If the terrorists were to use anthrax, they would most likely release it inside a building where a dense concentration of the agent can be more easily achieved. While this approach would create considerable fear and panic, the casualties would be minimized because those affected could get immediate medical treatment. Again, such an attack would be quite difficult to trigger off.
Another, perhaps more likely, scenario is that the terrorists would initiate the spread of a contagious disease. This would most likely happen unnoticed. Only when more and more people start exhibiting the same symptoms would the alarm be raised. By then the disease may have spread very considerably.
If there's no treatment available for the disease, or if it were a new, more resistant strain of an existing disease, then the fear, panic and death objectives of the terrorist would be achieved.
Smallpox would appear to be a prime candidate in this category. However, there are only two living samples of smallpox available in the world. One in a secure laboratory the US and one in Russia. Even though there are some concerns over security at the Russian laboratory, it's still unlikely that the terrorists will attempt to steal the sample and launch a smallpox attack.
It's more likely that the terrorists would take the easier route and spread a contagious disease like bubonic plague. Such an attack would be cheap and easy to launch and would create considerable panic among the general population.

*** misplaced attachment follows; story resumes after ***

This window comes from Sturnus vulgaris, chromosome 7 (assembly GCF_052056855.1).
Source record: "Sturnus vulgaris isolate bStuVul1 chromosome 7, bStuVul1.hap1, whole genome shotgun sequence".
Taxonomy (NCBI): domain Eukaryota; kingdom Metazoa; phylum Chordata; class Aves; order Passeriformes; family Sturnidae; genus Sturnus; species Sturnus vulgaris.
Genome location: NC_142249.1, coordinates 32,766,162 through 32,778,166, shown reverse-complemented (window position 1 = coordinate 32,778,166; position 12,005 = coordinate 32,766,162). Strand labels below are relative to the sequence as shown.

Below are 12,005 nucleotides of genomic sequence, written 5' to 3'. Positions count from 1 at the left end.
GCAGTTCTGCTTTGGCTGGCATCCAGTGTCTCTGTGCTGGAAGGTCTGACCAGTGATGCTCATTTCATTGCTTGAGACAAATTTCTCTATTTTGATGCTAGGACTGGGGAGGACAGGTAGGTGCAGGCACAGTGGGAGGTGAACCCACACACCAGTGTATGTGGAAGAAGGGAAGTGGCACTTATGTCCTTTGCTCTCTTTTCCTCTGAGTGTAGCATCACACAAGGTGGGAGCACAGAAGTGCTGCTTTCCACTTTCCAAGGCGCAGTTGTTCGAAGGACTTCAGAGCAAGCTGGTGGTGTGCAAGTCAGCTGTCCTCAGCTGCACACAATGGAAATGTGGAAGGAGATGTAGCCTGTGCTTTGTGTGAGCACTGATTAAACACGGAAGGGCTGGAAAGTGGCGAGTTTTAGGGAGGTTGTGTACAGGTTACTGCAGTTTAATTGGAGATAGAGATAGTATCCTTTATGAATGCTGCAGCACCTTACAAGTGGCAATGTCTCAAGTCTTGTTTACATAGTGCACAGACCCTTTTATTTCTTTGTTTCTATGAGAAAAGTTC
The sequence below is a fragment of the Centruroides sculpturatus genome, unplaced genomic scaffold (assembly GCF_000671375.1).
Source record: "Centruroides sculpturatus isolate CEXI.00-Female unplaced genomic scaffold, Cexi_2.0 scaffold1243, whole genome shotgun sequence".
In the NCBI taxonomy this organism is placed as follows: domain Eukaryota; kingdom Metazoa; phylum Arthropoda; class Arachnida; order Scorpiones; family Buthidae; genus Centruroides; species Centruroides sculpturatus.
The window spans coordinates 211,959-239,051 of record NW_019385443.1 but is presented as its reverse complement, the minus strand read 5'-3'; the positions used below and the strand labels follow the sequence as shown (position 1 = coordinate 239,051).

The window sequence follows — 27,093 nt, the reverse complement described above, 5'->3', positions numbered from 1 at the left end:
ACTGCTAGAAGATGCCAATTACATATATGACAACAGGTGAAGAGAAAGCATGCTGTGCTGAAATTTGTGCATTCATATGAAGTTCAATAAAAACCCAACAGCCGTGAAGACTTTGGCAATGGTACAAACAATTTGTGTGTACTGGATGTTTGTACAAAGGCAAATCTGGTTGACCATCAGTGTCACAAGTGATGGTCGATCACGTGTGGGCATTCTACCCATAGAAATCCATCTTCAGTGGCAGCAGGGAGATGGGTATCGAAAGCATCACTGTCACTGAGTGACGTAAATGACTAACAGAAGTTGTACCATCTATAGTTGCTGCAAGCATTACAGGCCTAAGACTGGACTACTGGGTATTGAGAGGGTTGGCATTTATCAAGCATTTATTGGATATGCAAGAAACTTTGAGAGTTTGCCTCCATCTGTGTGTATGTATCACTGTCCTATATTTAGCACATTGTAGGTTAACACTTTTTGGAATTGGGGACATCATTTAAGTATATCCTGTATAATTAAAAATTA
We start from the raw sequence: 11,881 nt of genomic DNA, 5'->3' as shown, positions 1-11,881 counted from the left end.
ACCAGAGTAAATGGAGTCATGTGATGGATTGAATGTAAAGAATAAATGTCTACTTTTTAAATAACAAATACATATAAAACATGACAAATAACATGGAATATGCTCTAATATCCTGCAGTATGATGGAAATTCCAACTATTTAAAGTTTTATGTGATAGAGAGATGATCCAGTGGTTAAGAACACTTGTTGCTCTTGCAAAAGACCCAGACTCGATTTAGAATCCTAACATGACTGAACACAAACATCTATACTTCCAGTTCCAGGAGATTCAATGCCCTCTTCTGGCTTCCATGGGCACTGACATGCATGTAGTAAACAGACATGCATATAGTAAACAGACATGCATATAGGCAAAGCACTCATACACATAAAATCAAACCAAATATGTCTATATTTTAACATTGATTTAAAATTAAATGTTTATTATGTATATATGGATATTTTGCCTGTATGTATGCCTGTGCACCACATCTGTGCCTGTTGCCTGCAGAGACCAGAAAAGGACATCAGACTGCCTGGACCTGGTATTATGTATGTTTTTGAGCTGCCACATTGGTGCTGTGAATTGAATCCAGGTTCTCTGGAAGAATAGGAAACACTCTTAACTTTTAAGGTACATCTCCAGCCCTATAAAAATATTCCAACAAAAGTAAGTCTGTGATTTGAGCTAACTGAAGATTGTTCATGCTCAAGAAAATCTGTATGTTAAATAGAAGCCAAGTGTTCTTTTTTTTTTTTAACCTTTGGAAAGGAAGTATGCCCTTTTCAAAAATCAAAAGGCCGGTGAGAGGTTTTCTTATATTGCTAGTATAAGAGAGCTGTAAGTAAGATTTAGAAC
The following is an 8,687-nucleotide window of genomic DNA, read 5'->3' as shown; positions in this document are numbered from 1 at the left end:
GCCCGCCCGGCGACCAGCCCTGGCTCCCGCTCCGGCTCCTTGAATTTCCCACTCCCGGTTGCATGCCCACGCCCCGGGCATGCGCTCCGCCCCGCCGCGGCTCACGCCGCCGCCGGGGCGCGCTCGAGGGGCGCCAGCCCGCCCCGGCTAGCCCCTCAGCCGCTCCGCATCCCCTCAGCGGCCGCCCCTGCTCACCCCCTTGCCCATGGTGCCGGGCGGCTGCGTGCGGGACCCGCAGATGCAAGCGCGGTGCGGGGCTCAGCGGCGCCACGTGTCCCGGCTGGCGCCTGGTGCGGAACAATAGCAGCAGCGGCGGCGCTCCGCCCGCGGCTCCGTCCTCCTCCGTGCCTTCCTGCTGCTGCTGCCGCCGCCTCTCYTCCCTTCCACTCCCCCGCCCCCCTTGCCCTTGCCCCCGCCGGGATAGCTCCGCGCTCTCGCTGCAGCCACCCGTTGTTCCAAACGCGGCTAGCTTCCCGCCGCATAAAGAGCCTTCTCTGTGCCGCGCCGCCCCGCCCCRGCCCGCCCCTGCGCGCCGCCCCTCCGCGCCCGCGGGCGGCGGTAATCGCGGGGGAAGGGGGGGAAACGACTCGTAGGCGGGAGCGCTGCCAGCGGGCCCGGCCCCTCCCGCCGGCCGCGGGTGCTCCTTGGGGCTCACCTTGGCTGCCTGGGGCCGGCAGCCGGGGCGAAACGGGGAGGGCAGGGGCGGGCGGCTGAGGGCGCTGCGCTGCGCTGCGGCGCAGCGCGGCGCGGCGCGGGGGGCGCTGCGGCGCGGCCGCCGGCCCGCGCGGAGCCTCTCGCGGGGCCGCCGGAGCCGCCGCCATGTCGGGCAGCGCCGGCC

While the effects of such an attack would be very traumatic, the emergency services should be able to move quite quickly to get the situation under control.
Experience tells us that, whatever approach the terrorists use, two things are sure: they will aim to create maximum fear and intimidation and they will aim for a target where they can cause maximum symbolic and material destruction.
That is, after all, the nature of terrorism.
Can I minimize my chances of
falling victim to an attack?
The world is a dangerous place to live in and we all do our best to get through life without too much incident or accident.
We do this by living day to day. We avoid situations that we deem to be dangerous and we react to situations as they arise.
If we were to live our lives in fear of something that might happen and base our lives on protecting ourselves against this theoretical danger, then we risk making our lives miserable for no good reason.